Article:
According to Leicht, computer science and data expertise are combined with the knowledge of social scientists on how cultural and political fragmentation affects the spread of misinformation and how effective communication can become an anecdote.
co-investigator Mary StackMD, is the senior community care physician at OSF HealthCare Saint Francis Medical Center and associate program director for the combined internal medicine and pediatrics residency at University of Illinois College of Medicine Peoria (UICOMP). dr Stapel says an innovative software application could make a significant difference, especially when alerts are readily available in software programs that clinicians use every day.
Many community health workers and digitally-enabled medical workers would also find the real-time misinformation alerts helpful. These individuals work to build trust, particularly with those who have experienced trauma or inequality in their experience of the healthcare system in the past. dr Stapel says community-based organizations also engage in “confidence transfers” when they invite healthcare professionals to educate their clients and work together to identify the source of misinformation and take public action to address it.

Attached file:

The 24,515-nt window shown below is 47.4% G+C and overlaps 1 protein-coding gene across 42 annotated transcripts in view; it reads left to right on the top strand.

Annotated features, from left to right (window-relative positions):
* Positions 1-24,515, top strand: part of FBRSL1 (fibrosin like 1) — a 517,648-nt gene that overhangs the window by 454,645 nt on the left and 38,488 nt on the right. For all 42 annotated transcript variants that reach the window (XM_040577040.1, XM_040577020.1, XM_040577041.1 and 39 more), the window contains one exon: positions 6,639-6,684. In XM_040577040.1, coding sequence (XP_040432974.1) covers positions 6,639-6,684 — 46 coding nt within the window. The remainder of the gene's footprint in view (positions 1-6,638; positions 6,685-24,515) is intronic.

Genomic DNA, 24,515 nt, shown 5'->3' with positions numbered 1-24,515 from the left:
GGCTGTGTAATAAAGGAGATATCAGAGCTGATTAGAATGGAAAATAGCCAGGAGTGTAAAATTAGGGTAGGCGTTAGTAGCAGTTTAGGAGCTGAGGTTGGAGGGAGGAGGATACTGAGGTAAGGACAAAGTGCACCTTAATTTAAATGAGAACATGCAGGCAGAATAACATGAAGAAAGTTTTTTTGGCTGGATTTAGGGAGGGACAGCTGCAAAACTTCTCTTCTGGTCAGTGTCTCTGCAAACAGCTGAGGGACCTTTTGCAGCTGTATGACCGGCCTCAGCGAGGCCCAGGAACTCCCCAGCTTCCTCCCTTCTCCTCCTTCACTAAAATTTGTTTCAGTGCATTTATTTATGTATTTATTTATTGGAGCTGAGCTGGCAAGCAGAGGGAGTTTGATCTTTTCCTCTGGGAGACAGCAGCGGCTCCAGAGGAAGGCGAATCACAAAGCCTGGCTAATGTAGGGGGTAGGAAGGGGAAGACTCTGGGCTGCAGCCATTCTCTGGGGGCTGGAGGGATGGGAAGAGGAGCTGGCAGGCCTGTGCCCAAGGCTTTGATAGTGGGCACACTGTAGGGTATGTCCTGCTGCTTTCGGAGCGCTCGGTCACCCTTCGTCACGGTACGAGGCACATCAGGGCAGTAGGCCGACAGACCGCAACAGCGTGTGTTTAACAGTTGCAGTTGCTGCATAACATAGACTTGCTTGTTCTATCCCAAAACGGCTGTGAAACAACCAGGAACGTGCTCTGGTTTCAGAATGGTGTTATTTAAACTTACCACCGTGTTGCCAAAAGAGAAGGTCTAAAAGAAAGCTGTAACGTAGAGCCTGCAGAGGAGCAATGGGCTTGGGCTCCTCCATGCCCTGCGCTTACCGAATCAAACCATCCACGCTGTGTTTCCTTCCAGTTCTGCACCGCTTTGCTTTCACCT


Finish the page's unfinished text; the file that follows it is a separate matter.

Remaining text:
stop virus spread
The alerts could allow organizations to prevent bad information from going viral.
“If we can even get ahead of the curve – knowing what information is out there and distributing more accurate information about our community partners ahead of time; this could really be a game changer when we think about things like pandemics and infectious diseases. ”